Neurologists Name 10 Types of Exercise to Protect Brain Health

By | June 24th, 2024

It’s no secret that regular exercise has significant health benefits, but scientists now know that some forms of exercise can provide more cognitive health benefits than others.

Chris Boyce, a Florida hockey player, sustained a number of brain injuries during his 28-year hockey career. The consequence: Boyce experienced an axonal tear in the superior frontal lobe among other brain injuries. Today, he lives with cognitive impairment.

“I had problems with mood swings, memory at work, constantly losing things, falling off ladders, I was getting in accidents, and I think at one point my doctors had me on about eleven different medications,” Boyce said.

Boyce discovered exercise, even more so than medication, which simply masked his symptoms, has helped manage his symptoms of traumatic brain injury.

“Exercise has been really important to me, if I’m at home and I’m paying attention to the symptoms I can get to my garage and it’s a nice quick fix,” Boyce said. “It helps with my depression, anxiety, it just makes me feel better in the morning and I feel better about myself.”

In addition to slowing the symptoms of neurodegenerative disease, exercise can also be preventative. New York University neuroscientist Wendy Suzuki says exercise has immediate effects on the brain and in the long-term can decrease dementia risk by 30 percent — just by walking. What other types of exercise can have these positive effects on the brain?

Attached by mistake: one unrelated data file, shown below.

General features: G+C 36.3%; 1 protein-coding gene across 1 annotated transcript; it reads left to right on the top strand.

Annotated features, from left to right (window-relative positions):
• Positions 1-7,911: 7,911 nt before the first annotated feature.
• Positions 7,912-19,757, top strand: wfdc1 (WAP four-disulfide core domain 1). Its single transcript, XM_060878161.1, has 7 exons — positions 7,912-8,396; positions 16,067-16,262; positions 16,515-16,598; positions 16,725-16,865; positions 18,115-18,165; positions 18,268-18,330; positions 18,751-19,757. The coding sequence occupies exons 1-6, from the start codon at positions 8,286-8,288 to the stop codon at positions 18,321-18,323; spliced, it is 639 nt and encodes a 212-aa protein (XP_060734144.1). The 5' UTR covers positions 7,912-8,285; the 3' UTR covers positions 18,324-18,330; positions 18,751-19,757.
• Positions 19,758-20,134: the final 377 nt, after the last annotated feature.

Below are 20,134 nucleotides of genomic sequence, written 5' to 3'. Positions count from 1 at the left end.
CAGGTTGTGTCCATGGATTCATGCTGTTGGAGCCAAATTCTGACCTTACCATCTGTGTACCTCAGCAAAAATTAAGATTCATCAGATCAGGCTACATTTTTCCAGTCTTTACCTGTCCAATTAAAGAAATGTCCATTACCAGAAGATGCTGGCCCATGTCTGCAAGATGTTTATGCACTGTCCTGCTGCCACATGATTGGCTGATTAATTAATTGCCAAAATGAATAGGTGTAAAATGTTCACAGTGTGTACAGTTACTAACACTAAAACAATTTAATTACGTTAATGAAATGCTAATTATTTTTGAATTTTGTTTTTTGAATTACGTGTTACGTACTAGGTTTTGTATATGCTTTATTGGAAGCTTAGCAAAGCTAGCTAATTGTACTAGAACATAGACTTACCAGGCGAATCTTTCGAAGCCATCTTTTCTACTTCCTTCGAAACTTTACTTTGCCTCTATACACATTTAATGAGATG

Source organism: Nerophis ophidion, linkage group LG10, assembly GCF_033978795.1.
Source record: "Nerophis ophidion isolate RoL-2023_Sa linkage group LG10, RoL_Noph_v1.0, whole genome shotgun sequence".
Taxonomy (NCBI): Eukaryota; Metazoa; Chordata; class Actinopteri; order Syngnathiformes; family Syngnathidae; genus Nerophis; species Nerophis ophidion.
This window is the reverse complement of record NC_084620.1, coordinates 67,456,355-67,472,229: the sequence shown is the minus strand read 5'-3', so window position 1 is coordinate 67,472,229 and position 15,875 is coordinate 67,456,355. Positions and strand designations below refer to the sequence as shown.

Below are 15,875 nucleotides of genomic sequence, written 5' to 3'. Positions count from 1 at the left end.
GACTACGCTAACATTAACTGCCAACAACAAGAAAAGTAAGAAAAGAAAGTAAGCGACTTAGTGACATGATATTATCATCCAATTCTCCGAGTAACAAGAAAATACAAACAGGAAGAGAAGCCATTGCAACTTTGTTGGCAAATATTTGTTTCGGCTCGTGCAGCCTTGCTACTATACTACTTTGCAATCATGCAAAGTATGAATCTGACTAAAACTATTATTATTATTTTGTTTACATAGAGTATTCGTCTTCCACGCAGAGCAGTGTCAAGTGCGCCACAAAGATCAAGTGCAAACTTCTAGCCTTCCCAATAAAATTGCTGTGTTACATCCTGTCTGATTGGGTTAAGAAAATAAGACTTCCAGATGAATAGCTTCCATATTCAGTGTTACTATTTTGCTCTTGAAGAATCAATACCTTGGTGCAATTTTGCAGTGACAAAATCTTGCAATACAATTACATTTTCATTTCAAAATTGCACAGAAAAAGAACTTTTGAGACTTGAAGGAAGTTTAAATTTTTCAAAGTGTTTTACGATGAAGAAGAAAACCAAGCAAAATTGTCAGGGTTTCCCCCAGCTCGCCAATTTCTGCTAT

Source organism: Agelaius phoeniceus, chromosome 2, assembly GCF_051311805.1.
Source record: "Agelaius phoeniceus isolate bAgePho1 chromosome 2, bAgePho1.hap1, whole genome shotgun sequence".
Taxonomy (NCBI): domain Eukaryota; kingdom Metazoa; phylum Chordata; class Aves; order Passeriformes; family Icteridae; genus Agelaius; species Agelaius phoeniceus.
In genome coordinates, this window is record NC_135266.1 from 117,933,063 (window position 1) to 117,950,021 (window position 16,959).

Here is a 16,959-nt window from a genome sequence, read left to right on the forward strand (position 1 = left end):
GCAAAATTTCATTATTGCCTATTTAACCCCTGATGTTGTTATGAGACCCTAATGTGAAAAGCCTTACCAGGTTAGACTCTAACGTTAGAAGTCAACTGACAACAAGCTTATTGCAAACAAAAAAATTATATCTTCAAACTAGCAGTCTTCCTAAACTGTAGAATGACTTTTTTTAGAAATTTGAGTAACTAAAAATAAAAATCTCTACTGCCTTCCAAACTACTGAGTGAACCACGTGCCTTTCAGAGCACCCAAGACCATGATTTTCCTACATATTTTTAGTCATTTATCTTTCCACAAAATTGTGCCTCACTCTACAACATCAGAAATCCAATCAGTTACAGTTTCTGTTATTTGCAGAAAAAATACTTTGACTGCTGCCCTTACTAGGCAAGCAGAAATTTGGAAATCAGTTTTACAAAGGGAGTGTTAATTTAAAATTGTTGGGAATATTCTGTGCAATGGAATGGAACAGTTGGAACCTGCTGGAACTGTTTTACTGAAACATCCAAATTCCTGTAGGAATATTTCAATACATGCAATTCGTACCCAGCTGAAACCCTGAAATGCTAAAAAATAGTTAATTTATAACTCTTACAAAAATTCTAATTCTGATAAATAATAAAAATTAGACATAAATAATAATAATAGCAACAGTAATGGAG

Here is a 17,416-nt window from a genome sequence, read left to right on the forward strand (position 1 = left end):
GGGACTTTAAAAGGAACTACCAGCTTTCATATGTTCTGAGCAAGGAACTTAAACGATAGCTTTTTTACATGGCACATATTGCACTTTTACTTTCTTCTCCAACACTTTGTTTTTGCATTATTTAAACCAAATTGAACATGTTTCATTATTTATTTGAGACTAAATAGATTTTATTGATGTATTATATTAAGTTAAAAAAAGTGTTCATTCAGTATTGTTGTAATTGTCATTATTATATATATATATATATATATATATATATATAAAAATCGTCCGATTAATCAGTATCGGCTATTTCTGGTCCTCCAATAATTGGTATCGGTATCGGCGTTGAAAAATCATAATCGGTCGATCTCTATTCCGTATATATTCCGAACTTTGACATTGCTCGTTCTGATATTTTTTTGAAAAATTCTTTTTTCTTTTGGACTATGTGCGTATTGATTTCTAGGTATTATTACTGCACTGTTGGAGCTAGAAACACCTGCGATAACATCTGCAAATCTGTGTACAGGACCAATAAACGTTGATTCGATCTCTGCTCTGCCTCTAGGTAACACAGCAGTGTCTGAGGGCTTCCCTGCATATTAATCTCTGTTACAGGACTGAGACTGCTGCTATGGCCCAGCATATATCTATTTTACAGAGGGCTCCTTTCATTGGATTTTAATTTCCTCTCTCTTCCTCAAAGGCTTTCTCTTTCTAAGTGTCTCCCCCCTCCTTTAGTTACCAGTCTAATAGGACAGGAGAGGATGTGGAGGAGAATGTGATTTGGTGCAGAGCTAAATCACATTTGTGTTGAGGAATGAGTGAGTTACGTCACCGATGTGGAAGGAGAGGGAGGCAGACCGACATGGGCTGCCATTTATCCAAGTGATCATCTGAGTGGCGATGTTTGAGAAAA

UCSF neuropsychologist Kaitlin Casaletto conducted an observational study of participants with a genetic predisposition for developing frontotemporal dementia and the impact exercise can have on disease progression.

“This was the first study into FTD to show that lifestyle has an effect, and among the first among this genetic form to show that perhaps lifestyle could really be shaping your brain health despite this high risk,” Casaletto said. “We found that in these gene carriers, those that had more physical and cognitive activities at their baseline demonstrated slower clinical progression of the disease year over year,” Casaletto said. “It was about a 50 percent slower clinical progression per year in those with the higher levels of activity.”

Here are 10 science-backed ‘brain protector’ exercises.

  1. Swimming

Regular swimming has been shown to improve memory, cognitive function and immune response, and swimming has long been recognized by experts for its cardiovascular benefits. One study found that 20 minutes of moderate-intensity breaststroke swimming improved cognitive function in both groups of land-based athletes and swimmers.

  1. Yoga

In addition to its numerous emotional regulation and mental health benefits, researcher Neha Gothe, kinesiology and community health professor at the University of Illinois, found that yoga appeared to increase the volume of the hippocampus, the part of the brain linked to memory, and benefit the amygdala, which regulates emotion. The amygdala is typically the first region of the brain affected by Alzheimer’s. In previous research, Gothe found that people who did yoga for eight weeks had a lower cortisol response to stress, and stress reduction in turn has a positive effect on brain health.

  1. Running marathons

Phil Gutis, a former New York Times reporter and Being Patient columnist living with early-onset Alzheimer’s ran 17 marathons over just a short three-year period. As a late-in-life runner, Phil began running in races all over the country, raising money for numerous causes including AIDS research. “While the research is clear about the connection between exercise and cognitive disease, I wonder why my 20-some years of intense exercise didn’t stop me from developing Alzheimer’s,” Gutis said. “But then again, my progression has been very slow.”

  1. Jogging